How effective are traditional dietary and exercise interventions for weight loss? Med. Sci. Sports Exerc., Vol. 31, No. 8, pp. 1129-1134, 1999. Health care professionals have used restrictive dieting and exercise intervention strategies in an effort to combat the rising prevalence of obesity in affluent countries. In spite of these efforts, the prevalence of obesity continues to rise. This apparent ineffectiveness of diet and exercise programming to reduce obesity has caused many health care providers, obesity researchers, and lay persons to challenge the further use of diet and exercise for the sole purpose of reducing body weight in the obese. The purposes of this paper were to examine the history and effectiveness of diet and exercise in obesity therapy and to determine the best future approach for health promotion in the obese population. A brief survey of the most popular dieting techniques used over the past 40 yr shows that most techniques cycle in and out of popularity and that many of these techniques may be hazardous to health. Data from the scientific community indicate that a 15-wk diet or diet plus exercise program produces a weight loss of about 11 kg with a 60-80% maintenance after 1 yr. Although long-term follow-up data are meager, the data that do exist suggest almost complete relapse after 3-5 yr. The paucity of data provided by the weight-loss industry has been inadequate or inconclusive. Those who challenge the use of diet and exercise solely for weight control purposes base their position on the absence of weight-loss effectiveness data and on the presence of harmful effects of restrictive dieting. Any intervention strategy for the obese should be one that would promote the development of a healthy lifestyle. The outcome parameters used to evaluate the success of such an intervention should be specific to chronic disease risk and symptomatologies and not limited to medically ambiguous variables like body weight or body composition.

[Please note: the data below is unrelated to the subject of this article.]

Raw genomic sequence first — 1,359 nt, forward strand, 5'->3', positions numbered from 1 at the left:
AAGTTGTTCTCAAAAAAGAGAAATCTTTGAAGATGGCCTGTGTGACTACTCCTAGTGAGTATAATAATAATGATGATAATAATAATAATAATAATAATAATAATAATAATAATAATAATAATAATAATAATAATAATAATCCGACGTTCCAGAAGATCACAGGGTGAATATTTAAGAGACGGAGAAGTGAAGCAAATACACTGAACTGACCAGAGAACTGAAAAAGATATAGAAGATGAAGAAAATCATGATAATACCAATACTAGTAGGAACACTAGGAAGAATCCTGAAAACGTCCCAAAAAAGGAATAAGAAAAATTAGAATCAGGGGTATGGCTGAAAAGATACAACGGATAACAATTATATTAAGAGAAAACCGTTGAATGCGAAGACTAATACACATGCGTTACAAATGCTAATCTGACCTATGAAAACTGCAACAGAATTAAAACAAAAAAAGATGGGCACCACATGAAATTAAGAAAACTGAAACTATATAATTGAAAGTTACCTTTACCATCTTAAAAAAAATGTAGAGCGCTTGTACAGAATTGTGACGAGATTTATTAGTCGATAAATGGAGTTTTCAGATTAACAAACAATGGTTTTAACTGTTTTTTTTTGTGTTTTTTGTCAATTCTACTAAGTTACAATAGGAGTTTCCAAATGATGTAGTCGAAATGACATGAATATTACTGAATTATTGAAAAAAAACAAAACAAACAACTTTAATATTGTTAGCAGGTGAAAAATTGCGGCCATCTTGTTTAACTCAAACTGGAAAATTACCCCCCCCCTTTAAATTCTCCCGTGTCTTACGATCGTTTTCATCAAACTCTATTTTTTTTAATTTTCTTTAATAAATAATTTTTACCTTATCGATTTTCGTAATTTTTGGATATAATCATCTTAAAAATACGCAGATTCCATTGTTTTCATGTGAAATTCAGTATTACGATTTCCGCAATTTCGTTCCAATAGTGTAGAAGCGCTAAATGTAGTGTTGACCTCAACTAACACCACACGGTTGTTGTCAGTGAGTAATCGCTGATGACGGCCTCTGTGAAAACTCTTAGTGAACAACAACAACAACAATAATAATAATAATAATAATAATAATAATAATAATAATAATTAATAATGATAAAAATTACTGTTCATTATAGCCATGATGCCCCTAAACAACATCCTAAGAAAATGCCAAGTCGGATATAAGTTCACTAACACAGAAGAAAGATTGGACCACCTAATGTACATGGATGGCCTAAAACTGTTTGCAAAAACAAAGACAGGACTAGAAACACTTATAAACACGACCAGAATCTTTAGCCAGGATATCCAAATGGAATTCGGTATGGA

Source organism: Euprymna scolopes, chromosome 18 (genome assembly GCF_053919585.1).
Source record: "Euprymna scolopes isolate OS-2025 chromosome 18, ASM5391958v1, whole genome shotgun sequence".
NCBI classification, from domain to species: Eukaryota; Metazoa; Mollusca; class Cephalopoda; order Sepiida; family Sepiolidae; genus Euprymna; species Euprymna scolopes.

The George Washington University Medical Center, Washington, DC
Submitted for publication February 1998.
Accepted for publication November 1998.
Support for this paper was provided by the Women's Exercise Research Center (WERC) of the George Washington University Medical Center.
Address for correspondence: Wayne C. Miller, Ph.D., Exercise Science Programs, The George Washington University, 817 23rd Street, N.W., Washington, DC 20052. E-mail: firstname.lastname@example.org.